The intelligence community report also fails to note that whilst some estimates place RT’s audience in the United States at 8 million people watching a week, it is also the case that RT does not pay to be rated by the US industry standard, presumably because of low viewing figures. Some estimates even place RT’s nightly viewership below 30,000 people. Whatever the actual figure may be, it seems that these are shaky foundations on which to build a case for RT having influenced the US elections.

Beyond the intelligence community’s assessment, Elena Postnikova from the Atlantic Council has laid out a clear case for making RT register as a foreign agent. Postnikova argues that ‘having RT register as a foreign agent is necessary to ensure that the American public is not misled that RT is a disinterested source’ and she points towards RT’s opaque governing and editorial structure being a major problem. Here, perhaps, Postnikova has a point, and it would be good if RT did disclose ‘its beneficial ownership structure, identify its supervisory board members or other persons with control, provide detailed financial reports, and produce evidence demonstrating its editorial independence.’ However, getting RT to do this does not require its registration under FARA.

Forcing RT to register as a foreign agent in the US runs the risk of escalating tensions between Russia and the US. Such an action contributes to what Ben O’Loughlin and Alister Miskimmon have identified as ‘a cycle of miscommunication, generating frustration on all sides and restricting the scope for cooperation.’ This is especially so when claims about RT’s influence in the election are based on such limited evidence of its actual effects and impact. The hysteria over RT detracts from the more pressing issues of probable Russian covert cyber activities and the alleged Trump campaign’s collusion with the Russian government, both of which probably had more impact on the election than RT’s broadcasts and YouTube videos. It also serves to overshadow the role that structures of inequality, racism, sexism, and alienation inside of the United States played in the election of Trump.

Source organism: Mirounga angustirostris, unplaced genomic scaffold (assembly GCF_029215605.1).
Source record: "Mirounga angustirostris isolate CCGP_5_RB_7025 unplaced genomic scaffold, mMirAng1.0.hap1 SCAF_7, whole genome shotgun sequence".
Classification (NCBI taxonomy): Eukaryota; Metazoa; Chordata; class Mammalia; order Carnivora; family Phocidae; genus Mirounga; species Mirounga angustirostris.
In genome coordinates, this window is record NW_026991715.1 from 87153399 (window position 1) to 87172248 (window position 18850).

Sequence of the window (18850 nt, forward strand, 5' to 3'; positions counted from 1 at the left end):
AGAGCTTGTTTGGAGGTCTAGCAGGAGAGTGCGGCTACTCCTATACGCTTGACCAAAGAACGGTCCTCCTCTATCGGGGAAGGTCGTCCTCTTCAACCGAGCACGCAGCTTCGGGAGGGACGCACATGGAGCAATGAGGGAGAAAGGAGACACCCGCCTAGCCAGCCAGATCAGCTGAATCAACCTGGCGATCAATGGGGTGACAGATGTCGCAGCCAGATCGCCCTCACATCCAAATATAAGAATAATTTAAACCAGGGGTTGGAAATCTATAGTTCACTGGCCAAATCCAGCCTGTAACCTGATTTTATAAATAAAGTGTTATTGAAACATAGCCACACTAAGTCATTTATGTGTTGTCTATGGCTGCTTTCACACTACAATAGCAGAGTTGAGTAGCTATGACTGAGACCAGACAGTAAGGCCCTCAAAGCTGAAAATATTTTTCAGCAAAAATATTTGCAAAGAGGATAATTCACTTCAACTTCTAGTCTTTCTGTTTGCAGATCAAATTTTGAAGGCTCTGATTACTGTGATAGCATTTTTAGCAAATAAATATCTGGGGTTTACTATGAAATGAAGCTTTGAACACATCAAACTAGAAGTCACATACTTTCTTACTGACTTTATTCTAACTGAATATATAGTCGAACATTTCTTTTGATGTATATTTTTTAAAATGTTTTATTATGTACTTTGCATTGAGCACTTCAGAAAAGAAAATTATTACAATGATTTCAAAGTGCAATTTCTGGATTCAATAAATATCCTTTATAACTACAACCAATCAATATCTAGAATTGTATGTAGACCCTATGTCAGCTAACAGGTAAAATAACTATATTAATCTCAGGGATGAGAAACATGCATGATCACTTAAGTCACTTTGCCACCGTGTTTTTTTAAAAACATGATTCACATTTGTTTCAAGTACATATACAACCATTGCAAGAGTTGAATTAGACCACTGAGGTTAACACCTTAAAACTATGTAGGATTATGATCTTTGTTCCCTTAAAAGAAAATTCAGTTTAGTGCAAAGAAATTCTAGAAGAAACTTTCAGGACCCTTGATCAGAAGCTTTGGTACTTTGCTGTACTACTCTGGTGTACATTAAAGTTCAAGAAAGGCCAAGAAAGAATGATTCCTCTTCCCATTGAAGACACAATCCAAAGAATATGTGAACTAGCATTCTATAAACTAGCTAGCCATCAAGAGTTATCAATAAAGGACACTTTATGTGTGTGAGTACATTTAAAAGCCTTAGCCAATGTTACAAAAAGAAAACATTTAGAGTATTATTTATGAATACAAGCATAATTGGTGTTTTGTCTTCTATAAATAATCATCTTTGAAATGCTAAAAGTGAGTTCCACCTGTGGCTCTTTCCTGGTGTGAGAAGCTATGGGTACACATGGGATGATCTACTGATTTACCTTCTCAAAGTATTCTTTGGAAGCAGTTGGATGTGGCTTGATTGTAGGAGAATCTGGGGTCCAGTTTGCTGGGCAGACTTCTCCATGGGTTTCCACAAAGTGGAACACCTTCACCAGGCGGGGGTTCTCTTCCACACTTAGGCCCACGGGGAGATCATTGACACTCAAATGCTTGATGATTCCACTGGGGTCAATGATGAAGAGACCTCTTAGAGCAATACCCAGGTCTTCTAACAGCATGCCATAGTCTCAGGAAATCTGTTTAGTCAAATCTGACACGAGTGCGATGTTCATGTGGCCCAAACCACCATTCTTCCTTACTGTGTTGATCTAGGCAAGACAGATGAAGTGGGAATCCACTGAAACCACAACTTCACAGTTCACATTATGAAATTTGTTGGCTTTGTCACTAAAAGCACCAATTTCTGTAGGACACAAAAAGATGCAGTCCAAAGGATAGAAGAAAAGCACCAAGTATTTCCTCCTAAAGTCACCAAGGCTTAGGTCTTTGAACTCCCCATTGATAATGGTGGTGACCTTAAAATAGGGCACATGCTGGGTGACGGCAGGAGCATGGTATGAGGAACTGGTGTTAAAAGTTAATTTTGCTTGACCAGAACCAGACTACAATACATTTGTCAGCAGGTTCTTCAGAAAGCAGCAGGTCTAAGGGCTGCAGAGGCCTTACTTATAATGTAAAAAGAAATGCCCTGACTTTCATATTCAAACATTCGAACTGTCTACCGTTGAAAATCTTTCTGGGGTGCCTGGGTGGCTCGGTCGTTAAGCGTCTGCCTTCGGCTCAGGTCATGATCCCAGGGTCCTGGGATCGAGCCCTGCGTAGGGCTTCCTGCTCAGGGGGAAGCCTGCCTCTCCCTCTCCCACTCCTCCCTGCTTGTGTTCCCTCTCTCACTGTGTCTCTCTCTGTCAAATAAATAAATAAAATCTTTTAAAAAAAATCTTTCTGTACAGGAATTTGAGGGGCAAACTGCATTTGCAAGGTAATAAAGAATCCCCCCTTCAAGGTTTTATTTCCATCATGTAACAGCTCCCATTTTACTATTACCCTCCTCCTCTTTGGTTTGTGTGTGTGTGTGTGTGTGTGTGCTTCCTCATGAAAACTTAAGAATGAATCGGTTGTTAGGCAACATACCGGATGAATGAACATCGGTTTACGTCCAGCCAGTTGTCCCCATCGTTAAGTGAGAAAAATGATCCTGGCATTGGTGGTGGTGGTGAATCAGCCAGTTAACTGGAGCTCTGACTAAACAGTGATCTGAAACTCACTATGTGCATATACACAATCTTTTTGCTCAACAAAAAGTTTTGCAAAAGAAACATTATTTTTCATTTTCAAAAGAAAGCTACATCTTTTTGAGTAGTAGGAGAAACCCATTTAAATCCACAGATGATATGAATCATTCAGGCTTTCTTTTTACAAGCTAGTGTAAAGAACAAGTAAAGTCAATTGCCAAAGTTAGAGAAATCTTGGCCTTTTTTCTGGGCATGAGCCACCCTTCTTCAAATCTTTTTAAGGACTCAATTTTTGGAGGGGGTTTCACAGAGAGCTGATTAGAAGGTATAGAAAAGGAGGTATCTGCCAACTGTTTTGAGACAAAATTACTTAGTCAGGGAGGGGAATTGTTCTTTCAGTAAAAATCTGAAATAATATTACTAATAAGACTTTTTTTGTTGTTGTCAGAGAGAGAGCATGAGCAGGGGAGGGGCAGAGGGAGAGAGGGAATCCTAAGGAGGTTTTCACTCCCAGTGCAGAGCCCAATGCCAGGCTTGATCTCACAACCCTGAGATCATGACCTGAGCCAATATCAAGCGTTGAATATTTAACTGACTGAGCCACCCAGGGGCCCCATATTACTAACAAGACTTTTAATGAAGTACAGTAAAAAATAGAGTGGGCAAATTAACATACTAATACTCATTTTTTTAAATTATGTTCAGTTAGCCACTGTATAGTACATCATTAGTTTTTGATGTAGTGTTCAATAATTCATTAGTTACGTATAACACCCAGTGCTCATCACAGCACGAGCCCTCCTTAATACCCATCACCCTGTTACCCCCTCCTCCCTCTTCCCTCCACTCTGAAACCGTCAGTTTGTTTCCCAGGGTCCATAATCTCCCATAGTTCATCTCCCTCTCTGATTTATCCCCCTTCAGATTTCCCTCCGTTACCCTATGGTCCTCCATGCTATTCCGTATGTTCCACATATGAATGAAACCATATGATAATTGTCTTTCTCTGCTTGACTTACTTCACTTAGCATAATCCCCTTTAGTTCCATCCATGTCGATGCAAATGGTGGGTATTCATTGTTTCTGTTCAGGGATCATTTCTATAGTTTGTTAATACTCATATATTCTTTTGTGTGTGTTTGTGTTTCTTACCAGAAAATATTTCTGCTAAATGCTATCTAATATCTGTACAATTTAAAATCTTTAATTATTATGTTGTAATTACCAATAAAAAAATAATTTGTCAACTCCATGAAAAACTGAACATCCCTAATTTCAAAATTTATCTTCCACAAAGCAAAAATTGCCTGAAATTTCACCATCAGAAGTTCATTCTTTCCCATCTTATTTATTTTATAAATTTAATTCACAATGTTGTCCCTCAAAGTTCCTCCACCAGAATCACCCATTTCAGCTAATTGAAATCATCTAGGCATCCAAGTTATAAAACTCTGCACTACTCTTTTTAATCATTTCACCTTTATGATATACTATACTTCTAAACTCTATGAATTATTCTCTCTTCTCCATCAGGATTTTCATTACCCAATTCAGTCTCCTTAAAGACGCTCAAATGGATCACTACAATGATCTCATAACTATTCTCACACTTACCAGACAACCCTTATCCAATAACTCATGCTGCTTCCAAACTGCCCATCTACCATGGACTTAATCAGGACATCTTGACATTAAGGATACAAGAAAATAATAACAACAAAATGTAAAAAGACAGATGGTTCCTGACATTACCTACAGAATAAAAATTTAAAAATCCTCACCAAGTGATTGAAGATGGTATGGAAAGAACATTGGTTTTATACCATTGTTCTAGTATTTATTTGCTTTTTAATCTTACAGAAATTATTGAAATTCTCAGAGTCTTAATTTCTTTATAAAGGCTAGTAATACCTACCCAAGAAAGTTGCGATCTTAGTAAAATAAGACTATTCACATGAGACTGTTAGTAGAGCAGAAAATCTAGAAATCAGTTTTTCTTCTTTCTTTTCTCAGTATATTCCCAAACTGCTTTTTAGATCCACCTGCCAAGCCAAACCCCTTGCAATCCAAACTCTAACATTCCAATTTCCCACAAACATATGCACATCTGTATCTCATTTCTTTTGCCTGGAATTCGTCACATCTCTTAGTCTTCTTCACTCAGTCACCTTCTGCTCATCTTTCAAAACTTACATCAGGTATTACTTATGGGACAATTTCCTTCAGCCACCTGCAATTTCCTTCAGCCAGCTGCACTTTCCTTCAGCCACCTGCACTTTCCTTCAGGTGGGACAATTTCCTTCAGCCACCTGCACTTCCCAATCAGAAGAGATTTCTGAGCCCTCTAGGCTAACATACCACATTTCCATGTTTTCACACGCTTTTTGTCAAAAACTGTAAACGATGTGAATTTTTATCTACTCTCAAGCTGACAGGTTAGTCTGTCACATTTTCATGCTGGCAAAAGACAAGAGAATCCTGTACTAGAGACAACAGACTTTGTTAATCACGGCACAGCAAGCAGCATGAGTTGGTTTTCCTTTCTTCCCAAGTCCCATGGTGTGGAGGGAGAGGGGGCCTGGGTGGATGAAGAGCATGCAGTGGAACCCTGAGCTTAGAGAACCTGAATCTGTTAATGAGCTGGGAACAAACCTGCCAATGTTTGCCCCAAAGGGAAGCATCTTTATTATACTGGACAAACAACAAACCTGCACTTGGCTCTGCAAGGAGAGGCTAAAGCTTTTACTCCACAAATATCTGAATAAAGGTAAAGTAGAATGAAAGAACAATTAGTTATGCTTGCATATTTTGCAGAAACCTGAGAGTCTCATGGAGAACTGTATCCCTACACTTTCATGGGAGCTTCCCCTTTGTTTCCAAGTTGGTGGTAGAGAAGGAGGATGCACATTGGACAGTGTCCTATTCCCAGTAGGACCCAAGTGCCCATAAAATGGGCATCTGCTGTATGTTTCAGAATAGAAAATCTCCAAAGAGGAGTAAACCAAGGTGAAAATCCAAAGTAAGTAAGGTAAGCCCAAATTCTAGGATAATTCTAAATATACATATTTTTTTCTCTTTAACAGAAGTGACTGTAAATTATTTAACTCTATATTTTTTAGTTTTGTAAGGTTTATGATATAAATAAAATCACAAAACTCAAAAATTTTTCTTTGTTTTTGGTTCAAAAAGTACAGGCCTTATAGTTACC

By making RT register as a foreign agent, the US government is playing to RT’s narrative that Western democracy is in crisis and that Western media only reports on what ‘the establishment’ want them to. Whilst Russia has applied its own ‘foreign agent’ status to Western funded NGO’s operating within its borders, it is imperative that the US and other states rise above this form of tit-for-tat punishment. Making RT register as a foreign agent only serves to further arguments about Western hypocrisy, and ultimately makes Western calls for progress on freedom of expression ring hollow in Russia.

Rather than forcing RT to register as a foreign agent, efforts should be spent on making RT clarify any opaque business and editorial structures, whilst also encouraging RT to be more consistent in adhering to high journalistic standards. Furthermore, states, scholars, and people concerned about RT’s influence would be wise to attempt to understand what exactly makes RT’s output appealing to the people who view it.